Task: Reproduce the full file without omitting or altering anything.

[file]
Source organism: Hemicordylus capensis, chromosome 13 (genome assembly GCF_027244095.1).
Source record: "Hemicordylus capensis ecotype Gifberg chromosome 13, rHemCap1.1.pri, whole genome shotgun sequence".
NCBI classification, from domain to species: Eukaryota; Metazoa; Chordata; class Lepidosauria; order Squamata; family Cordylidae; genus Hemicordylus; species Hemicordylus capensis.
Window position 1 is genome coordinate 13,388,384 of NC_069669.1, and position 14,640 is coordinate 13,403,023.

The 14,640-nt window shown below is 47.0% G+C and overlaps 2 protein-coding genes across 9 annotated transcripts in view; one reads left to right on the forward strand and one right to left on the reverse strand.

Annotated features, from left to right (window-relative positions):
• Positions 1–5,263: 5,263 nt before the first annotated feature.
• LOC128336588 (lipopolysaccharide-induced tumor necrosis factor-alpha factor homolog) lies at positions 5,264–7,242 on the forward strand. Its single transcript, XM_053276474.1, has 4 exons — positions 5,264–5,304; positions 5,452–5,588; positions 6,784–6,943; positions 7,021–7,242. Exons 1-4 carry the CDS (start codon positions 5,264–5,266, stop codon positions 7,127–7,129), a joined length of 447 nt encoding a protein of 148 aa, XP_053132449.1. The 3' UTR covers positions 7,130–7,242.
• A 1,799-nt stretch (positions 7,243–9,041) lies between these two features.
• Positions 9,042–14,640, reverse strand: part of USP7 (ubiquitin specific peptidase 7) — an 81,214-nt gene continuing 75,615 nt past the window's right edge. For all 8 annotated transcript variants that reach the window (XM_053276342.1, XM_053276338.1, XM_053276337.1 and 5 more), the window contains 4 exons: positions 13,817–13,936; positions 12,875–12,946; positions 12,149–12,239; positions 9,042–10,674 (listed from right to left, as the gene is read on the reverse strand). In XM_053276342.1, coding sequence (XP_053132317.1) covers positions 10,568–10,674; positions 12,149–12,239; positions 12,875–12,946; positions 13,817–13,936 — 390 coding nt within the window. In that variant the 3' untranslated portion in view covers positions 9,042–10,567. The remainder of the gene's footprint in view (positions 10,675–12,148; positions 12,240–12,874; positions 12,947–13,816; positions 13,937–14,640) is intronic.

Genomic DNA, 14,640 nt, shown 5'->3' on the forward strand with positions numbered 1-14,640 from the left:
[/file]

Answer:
Source organism: Hemicordylus capensis, chromosome 13 (genome assembly GCF_027244095.1).
Source record: "Hemicordylus capensis ecotype Gifberg chromosome 13, rHemCap1.1.pri, whole genome shotgun sequence".
NCBI classification, from domain to species: Eukaryota; Metazoa; Chordata; class Lepidosauria; order Squamata; family Cordylidae; genus Hemicordylus; species Hemicordylus capensis.
Window position 1 is genome coordinate 13,388,384 of NC_069669.1, and position 14,640 is coordinate 13,403,023.

The 14,640-nt window shown below is 47.0% G+C and overlaps 2 protein-coding genes across 9 annotated transcripts in view; one reads left to right on the forward strand and one right to left on the reverse strand.

Annotated features, from left to right (window-relative positions):
• Positions 1–5,263: 5,263 nt before the first annotated feature.
• LOC128336588 (lipopolysaccharide-induced tumor necrosis factor-alpha factor homolog) lies at positions 5,264–7,242 on the forward strand. Its single transcript, XM_053276474.1, has 4 exons — positions 5,264–5,304; positions 5,452–5,588; positions 6,784–6,943; positions 7,021–7,242. Exons 1-4 carry the CDS (start codon positions 5,264–5,266, stop codon positions 7,127–7,129), a joined length of 447 nt encoding a protein of 148 aa, XP_053132449.1. The 3' UTR covers positions 7,130–7,242.
• A 1,799-nt stretch (positions 7,243–9,041) lies between these two features.
• Positions 9,042–14,640, reverse strand: part of USP7 (ubiquitin specific peptidase 7) — an 81,214-nt gene continuing 75,615 nt past the window's right edge. For all 8 annotated transcript variants that reach the window (XM_053276342.1, XM_053276338.1, XM_053276337.1 and 5 more), the window contains 4 exons: positions 13,817–13,936; positions 12,875–12,946; positions 12,149–12,239; positions 9,042–10,674 (listed from right to left, as the gene is read on the reverse strand). In XM_053276342.1, coding sequence (XP_053132317.1) covers positions 10,568–10,674; positions 12,149–12,239; positions 12,875–12,946; positions 13,817–13,936 — 390 coding nt within the window. In that variant the 3' untranslated portion in view covers positions 9,042–10,567. The remainder of the gene's footprint in view (positions 10,675–12,148; positions 12,240–12,874; positions 12,947–13,816; positions 13,937–14,640) is intronic.

Genomic DNA, 14,640 nt, shown 5'->3' on the forward strand with positions numbered 1-14,640 from the left: